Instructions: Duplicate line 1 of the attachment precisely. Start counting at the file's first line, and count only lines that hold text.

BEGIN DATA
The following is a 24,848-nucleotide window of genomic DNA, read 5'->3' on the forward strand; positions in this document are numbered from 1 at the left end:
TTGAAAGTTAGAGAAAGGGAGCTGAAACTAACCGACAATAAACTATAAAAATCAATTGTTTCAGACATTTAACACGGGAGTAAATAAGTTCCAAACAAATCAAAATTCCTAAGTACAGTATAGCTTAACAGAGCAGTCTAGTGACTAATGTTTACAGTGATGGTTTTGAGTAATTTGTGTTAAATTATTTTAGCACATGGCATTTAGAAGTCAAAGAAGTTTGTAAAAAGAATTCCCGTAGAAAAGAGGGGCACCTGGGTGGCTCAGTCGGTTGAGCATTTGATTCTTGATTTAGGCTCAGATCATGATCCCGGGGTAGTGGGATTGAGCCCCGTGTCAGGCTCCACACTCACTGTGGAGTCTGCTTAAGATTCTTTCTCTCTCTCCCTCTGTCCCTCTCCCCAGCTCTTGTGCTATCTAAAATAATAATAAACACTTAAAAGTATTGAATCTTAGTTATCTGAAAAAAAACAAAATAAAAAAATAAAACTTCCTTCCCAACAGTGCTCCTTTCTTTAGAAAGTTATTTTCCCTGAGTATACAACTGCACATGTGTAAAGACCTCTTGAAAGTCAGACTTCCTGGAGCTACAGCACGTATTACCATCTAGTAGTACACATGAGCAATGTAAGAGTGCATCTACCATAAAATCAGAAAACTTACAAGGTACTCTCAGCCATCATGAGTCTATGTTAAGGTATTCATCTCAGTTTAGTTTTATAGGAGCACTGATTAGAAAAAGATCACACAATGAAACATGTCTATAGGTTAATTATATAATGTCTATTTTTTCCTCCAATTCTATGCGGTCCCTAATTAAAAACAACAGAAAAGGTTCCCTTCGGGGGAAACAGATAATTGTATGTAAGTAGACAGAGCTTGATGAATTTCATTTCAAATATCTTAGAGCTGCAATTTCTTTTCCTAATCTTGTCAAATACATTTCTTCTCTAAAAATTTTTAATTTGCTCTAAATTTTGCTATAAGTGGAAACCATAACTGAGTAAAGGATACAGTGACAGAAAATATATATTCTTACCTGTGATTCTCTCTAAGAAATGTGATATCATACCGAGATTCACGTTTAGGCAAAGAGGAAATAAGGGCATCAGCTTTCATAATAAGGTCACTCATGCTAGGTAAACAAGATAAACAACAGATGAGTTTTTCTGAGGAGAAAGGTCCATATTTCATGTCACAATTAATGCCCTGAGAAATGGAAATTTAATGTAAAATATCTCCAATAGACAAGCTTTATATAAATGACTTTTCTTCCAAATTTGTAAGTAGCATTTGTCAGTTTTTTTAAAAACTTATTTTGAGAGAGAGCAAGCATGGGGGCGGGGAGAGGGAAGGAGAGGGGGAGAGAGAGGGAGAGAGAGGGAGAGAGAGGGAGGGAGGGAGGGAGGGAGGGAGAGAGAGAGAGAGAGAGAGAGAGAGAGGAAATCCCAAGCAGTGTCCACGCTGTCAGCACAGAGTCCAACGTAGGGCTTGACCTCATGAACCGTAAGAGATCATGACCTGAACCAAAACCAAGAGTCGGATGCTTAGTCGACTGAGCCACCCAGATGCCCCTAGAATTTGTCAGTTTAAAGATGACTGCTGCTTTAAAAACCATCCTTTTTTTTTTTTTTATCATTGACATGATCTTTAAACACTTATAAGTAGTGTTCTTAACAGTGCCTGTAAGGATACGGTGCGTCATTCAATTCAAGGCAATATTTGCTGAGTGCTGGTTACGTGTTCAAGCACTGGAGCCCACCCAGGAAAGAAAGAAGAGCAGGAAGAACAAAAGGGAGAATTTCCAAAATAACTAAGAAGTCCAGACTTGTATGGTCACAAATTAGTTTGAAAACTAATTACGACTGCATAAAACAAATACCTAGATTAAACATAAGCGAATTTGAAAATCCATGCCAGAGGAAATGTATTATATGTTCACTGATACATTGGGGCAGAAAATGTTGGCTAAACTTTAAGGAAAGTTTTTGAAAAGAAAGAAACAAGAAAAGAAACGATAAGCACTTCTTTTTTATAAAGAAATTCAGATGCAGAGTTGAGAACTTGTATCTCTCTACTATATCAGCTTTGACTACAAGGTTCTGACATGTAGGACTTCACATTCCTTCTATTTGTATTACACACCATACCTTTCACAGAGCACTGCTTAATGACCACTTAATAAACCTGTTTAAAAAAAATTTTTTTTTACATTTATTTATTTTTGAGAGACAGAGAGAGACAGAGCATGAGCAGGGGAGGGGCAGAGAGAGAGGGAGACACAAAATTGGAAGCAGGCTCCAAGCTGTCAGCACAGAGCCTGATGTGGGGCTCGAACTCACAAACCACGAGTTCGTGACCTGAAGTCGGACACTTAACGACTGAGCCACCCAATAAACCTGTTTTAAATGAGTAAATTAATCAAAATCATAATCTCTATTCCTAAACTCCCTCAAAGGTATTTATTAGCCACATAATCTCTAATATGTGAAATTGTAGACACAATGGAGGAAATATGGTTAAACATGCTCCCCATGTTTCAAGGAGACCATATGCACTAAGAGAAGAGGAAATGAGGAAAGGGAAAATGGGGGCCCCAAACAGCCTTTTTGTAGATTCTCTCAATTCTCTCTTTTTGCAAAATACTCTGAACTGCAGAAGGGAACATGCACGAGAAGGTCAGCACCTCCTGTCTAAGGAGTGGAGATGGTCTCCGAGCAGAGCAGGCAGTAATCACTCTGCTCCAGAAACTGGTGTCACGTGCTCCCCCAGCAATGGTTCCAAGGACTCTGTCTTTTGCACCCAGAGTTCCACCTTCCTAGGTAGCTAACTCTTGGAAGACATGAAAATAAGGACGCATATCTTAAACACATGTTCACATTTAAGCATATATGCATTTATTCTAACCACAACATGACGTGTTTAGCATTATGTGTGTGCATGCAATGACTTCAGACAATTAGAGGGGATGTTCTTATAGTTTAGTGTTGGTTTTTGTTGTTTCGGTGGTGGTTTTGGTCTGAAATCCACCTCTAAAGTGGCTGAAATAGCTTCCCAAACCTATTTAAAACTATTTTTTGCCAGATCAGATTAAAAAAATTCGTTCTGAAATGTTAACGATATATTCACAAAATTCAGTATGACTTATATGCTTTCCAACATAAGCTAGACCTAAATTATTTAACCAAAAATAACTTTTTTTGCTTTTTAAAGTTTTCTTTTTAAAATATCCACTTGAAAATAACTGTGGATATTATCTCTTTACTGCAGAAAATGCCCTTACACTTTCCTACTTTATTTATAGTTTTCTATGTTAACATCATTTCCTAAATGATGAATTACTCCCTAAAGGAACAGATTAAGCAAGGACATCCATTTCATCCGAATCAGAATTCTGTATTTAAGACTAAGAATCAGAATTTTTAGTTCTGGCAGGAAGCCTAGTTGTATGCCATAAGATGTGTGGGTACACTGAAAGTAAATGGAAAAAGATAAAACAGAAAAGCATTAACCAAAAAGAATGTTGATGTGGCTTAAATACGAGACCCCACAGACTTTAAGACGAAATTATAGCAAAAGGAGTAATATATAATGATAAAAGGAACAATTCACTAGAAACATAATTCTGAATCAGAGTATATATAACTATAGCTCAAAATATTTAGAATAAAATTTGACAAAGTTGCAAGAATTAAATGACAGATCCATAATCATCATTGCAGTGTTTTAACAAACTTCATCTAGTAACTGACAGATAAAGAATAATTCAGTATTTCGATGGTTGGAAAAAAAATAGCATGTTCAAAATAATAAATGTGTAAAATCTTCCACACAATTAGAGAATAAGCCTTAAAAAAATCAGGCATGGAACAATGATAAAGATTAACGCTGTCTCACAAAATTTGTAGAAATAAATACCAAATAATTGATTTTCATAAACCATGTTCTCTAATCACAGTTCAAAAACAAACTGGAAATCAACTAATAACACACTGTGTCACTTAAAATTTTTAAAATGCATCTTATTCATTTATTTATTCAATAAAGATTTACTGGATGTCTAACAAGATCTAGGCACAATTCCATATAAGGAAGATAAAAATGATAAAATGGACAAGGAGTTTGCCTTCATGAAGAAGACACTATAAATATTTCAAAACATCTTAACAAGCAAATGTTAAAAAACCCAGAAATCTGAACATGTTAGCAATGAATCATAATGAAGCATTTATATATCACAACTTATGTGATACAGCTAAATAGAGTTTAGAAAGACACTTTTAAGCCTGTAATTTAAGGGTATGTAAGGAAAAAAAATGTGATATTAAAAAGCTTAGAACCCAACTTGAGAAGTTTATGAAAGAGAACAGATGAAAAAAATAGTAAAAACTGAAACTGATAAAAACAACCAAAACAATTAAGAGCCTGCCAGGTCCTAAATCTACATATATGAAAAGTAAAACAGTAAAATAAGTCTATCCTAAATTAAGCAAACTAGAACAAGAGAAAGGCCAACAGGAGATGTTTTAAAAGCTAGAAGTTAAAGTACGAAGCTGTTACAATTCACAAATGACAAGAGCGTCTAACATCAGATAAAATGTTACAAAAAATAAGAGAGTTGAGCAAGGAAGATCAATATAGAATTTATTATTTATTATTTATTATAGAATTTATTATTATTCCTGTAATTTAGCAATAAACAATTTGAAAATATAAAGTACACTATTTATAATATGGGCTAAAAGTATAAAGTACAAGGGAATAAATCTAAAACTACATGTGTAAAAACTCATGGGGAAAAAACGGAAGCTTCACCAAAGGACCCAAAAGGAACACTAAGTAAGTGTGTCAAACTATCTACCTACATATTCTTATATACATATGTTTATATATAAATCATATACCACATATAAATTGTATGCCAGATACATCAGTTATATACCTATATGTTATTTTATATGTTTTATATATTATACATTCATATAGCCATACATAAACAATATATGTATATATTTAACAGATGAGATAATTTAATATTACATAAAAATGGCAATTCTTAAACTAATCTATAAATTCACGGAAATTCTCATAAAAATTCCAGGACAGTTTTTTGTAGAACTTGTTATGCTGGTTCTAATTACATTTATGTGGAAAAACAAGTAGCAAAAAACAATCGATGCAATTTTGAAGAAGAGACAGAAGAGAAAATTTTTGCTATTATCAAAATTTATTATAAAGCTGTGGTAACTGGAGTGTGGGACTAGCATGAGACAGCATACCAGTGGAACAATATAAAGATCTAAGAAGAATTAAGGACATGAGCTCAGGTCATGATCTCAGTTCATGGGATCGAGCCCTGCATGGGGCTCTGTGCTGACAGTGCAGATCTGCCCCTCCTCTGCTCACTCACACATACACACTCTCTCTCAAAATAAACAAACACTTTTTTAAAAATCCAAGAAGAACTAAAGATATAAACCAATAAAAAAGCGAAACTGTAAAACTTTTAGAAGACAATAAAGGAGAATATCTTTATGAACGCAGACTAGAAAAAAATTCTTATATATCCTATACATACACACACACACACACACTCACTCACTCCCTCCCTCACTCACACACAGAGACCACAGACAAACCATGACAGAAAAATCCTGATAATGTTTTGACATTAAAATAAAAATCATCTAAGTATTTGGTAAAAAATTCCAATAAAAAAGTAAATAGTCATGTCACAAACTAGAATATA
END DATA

The following is a 24,848-nucleotide window of genomic DNA, read 5'->3' on the forward strand; positions in this document are numbered from 1 at the left end: